What happened

Oil prices sold off on Thursday, plunging nearly 8% on the day. That shellacking sent most oil stocks tumbling. Leading the downdraft were Chesapeake Energy (OTC:CHKA.Q), Denbury Resources (NYSE:DNR), Parsley Energy (NYSE:PE), WPX Energy (NYSE:WPX), and Callon Petroleum (NYSE:CPE), each of which fell at least 10% by 2:30 p.m. EDT on Thursday.

In addition to slumping crude prices, disappointing earnings reports in the sector also weighed on oil stocks.

So what

Oil prices, along with the broader stock market, fell off a cliff after President Donald Trump tweeted that he would impose new tariffs on Chinese goods starting next month. That fueled worries of an escalating trade war between the two countries, which could cause a global economic slowdown. Given that recessions typically sap oil demand, crude prices tumbled on worries that consumption growth will slow.

The word Oil on a display board with a red down arrow next to it.

Image source: Getty Images.

While the sell-off in oil prices weighed on most oil stocks, it hit shares of financially weaker oil producers the hardest. That's why companies like Chesapeake Energy and Denbury Resources tumbled today. Both companies need higher oil prices so they can generate more cash to continue chipping away at their debt loads. When crude falls, it increases producers' concerns that they might never dig out from under their massive debts.

In addition to the pressure from falling oil prices, several Permian Basin-focused drillers plunged due to the weak results of regional leader Concho Resources. That company's shares cratered after it missed earnings expectations and revised its full-year guidance; it struggled not only with lower oil prices, but also with some infrastructure constraints. That made investors increasingly concerned that smaller peers like Parsley Energy, WPX Energy, and Callon Petroleum would be struggling with the same issues during the quarter. If that's the case, those companies are also likely to need to adjust their 2019 game plans, so they can navigate through the region's issues.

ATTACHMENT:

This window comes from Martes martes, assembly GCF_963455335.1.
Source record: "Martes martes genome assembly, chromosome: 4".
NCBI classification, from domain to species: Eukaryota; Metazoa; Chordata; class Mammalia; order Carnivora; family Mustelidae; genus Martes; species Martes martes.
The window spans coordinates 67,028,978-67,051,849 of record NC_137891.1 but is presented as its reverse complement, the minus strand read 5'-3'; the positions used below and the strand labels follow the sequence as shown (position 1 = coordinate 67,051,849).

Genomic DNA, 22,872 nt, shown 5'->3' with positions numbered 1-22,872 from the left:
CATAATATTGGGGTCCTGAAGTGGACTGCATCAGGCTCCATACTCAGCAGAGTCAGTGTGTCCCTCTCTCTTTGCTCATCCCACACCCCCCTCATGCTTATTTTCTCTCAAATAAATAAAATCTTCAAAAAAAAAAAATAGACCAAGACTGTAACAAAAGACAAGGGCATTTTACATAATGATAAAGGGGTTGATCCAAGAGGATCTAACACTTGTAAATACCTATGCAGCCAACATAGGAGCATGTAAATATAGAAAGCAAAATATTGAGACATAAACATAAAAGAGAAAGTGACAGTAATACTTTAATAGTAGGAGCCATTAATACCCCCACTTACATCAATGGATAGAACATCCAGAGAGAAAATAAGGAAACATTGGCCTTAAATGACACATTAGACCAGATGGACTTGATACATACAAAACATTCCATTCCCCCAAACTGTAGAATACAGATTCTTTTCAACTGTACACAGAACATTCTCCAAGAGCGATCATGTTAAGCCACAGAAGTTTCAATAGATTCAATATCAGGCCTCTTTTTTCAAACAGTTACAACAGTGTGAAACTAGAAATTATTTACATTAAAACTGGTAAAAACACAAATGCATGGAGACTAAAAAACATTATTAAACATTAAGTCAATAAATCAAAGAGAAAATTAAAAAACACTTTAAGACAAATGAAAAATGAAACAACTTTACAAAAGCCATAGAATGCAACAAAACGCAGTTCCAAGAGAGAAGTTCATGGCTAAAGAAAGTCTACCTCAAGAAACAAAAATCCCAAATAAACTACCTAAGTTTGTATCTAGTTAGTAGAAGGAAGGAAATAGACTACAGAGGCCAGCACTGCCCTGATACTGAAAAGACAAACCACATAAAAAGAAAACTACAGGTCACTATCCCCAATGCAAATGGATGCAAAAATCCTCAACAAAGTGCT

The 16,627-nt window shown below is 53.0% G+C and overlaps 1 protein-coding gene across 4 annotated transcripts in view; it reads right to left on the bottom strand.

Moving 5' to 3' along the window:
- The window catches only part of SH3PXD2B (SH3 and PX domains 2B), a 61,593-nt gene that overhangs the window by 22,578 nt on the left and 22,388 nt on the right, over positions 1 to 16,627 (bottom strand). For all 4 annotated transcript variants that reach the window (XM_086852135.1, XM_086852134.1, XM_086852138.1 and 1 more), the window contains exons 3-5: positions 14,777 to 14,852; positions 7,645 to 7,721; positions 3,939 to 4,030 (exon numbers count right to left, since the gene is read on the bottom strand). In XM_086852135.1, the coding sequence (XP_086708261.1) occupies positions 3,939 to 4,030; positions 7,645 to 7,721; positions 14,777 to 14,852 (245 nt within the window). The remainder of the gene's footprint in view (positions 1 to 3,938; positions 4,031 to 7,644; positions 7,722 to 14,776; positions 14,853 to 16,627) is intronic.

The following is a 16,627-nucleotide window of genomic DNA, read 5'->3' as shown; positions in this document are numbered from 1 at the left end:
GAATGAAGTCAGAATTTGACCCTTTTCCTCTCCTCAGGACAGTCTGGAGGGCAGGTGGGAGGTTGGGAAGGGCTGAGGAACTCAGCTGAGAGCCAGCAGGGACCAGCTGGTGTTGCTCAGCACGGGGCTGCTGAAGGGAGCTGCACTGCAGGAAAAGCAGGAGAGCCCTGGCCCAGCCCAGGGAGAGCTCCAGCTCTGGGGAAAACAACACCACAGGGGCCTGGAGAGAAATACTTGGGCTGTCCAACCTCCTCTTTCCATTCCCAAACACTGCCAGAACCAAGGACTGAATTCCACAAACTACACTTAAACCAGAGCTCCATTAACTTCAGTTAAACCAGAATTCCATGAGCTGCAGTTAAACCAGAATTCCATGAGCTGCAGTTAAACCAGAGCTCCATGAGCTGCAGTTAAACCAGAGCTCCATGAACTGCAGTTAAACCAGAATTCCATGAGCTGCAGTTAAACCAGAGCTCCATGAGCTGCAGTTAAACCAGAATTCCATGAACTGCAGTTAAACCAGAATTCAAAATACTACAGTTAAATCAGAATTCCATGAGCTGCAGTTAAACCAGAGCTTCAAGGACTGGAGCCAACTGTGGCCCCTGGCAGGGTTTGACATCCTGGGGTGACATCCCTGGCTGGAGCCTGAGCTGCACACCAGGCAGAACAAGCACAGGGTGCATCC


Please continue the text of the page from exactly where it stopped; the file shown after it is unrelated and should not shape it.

Now what

This isn't the first time that crude prices moved on a tweet from Trump. However, what has the market spooked is that his growing threats to add new tariffs could soften demand for oil. That could put more pressure on crude prices in the coming months. With companies like Denbury and Chesapeake already struggling to keep their heads above water, they'd be under even more pressure if crude continued to fall.

Meanwhile, the continued volatility in the oil market, combined with regional infrastructure issues, will likely force drillers in the Permian Basin to rethink their growth plans. If the sector announces additional activity reductions, it could cause even more volatility, since the Permian was the one place where investors expected growth.

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